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nickf wrote:
Can you pull the bearing out of your frame without tools?


Yes.

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wheelsONfire wrote:
When we ride disc brakes the whole deal of braking is just like a leaving a fart. It happens and then it's over. Nothing planned and nothing to get nervous for.


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PostPosted: Thu Feb 23, 2017 10:10 pm 
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Posts: 118
is there a need to use hammer to remove bearing installed with 609 or screw type puller will be enough?


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PostPosted: Thu Feb 23, 2017 10:16 pm 
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0.1mm is like a lightyear in bearing terms. I can't believe anyone would do such a non standard size.

I'm with everyone else, retaining compound alone won't hold it in a carbon frame. You need activator. In some markets Loctite 609 is threadlock, which will not do the job at all. The activator usually comes in a white plastic bottle with a green label.

Hambini

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PostPosted: Thu Feb 23, 2017 10:18 pm 
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@gtinut:
A sharp impact is better imo than a progressive puller, simply because the bond created with the retaining compound needs to first be broken. A puller will gradually pull and pull at the bond which could potentially pull material with it versus just one sharp blow to break it free quickly. Once that bond is broken then a puller would be fine, but the impact of breaking the bond (with a proper removal tool), is usually enough to send the bearing completely out of the shell in the same blow that the bond is broken. You may get varying opinions on this, but this makes sense to me and it is how I do it, after discussing with Calfee how they do it when they need to remove these things.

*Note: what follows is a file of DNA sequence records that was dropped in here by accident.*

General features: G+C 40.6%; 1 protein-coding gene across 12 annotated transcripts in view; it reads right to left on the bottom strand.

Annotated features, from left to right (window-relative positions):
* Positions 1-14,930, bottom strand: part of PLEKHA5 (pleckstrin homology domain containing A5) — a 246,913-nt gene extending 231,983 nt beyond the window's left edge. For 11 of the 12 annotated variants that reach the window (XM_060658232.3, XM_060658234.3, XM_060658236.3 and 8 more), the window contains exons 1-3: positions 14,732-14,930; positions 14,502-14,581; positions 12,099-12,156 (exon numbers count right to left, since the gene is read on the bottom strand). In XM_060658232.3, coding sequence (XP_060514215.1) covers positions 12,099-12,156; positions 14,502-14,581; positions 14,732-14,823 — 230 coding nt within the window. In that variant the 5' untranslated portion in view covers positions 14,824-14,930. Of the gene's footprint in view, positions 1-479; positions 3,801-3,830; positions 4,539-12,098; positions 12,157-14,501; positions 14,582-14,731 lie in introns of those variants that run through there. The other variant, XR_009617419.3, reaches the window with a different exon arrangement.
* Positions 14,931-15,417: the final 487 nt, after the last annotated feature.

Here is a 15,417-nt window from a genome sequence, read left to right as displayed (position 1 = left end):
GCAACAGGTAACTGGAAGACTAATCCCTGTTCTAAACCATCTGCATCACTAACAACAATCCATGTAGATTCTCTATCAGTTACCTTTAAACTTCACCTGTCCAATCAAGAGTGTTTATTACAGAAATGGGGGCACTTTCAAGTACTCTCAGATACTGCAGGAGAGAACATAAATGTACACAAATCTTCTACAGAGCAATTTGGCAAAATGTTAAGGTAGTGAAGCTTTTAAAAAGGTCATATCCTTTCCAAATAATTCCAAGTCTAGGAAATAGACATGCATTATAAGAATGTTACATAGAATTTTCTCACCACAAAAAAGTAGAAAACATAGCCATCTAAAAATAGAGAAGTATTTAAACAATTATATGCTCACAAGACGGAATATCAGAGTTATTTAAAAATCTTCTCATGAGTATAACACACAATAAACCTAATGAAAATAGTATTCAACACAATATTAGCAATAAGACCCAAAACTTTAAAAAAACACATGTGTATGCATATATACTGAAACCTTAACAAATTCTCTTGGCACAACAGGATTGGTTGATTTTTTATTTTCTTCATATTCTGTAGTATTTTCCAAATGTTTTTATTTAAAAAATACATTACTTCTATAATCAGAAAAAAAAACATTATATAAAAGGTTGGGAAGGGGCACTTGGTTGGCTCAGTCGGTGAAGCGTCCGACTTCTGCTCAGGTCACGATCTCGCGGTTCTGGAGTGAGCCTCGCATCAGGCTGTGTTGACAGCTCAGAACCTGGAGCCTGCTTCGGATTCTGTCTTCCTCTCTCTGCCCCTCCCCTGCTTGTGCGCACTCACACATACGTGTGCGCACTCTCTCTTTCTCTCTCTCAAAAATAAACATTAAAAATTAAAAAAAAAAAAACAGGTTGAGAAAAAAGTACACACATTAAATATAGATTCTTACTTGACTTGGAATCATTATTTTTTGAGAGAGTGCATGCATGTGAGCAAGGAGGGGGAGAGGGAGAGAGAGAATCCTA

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PostPosted: Fri Feb 24, 2017 2:37 pm 
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The oversize bearings that I used a couple of times came in Enduro boxes. I'm guessing that Trek talked them in to somehow making a batch, and now they're all used up….

A light year in bearing terms! That has a nice ring to it…..


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PostPosted: Fri Feb 24, 2017 3:40 pm 
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Posts: 506
BB Trek BB90 Bearing Shimano Oversized 37.1 x 25 x 7 part number 527823 (If using sram add a W326785 to the order, step down spacer for the NDS)

These are really a last resort. The bearings in the frame can be removed by hand, even on a new frame. But once it get to loose to the point where they go in with little effort then its time to go for the oversized bearing.


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PostPosted: Fri Feb 24, 2017 3:46 pm